Libel is published slander. A libelous accusation is a printed statement or image that is false and misleading and has the potential to damage a person’s reputation, business, or profession. Libel differs from slander only in form. Slander is verbal, whereas libel is printed. The libelous statement is one that is presented as fact, rather than opinion, and is subject to legal action if it can be proven false and damaging to the intended target. The legal term libel is not found in the Bible, but Scripture has plenty to say about defamatory speech and character assassination.
Since the only difference between slander and libel is the form they take, we can assume that the Bible’s many prohibitions against lying, slander, and false testimony apply to libel as well. Often, the motive for libelous statements is jealousy, another sin that God detests (Galatians 5:20; 2 Corinthians 12:20). When we seek to publicly defame the character of another in order to build ourselves up, we are working at cross-purposes with God. Galatians 5:15 warns that “if you bite and devour each other, watch out or you will be destroyed by each other.” Many who have sought to get ahead by libel later find themselves fighting libelous statements against themselves. Proverbs 11:3 says, “The integrity of the upright guides them, but the unfaithful are destroyed by their duplicity.” Evil breeds evil. We never accomplish God’s best by using Satan’s tactics.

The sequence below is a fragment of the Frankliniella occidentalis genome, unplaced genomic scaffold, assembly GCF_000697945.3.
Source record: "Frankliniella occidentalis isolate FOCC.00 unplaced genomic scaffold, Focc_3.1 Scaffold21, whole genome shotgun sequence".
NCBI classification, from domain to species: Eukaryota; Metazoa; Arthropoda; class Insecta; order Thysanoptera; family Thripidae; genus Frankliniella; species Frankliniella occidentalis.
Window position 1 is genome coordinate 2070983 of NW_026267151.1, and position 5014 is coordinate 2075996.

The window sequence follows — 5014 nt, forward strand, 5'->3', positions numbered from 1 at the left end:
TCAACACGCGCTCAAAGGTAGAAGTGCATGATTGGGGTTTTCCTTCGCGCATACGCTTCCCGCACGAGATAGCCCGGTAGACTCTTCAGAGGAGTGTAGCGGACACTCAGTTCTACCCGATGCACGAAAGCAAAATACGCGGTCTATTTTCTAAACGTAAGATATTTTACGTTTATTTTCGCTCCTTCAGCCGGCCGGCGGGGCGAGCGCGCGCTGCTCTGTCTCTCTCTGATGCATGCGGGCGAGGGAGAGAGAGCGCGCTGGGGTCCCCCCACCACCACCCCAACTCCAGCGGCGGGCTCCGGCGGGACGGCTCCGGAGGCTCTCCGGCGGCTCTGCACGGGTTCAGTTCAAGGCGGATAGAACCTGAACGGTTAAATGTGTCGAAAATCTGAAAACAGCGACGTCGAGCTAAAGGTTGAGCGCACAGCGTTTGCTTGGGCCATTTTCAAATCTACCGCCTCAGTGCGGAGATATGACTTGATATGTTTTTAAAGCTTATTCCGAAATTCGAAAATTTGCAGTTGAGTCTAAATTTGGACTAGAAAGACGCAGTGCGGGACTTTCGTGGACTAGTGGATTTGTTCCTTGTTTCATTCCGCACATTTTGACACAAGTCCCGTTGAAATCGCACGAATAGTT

A believer in Christ should never be guilty of libel. Instead, we should aim to be people of our word, letting our “yes” be “yes” and our “no” be “no” (James 5:12). It can be tempting to state as fact an opinion about someone we dislike or mistrust, justifying our libel because of the person’s past actions. However, instead of spreading libelous statements, we must strive to live by Jesus’ words: “Love your enemies, do good to those who hate you, bless those who curse you, pray for those who mistreat you” (Luke 6:27–28). The Lord has told us to let Him take care of vengeance (Hebrews 10:30). When we refuse to slander or make libelous claims, we stay out of God’s way so that He can bring truth to light in His way and in His time.
There is no sure-fire defense against libel. The letter that the Jews’ enemies sent to King Artaxerxes was full of libel against Zerubbabel (see Ezra 4), as wicked men tried everything they could to derail the rebuilding of the temple in Jerusalem. It has been said that we should strive to live in such a way that if a lie (or libel) was publicized against us, no one would believe it. This is good advice, as we are to be “children of God without fault in a warped and crooked generation” (Philippians 2:15).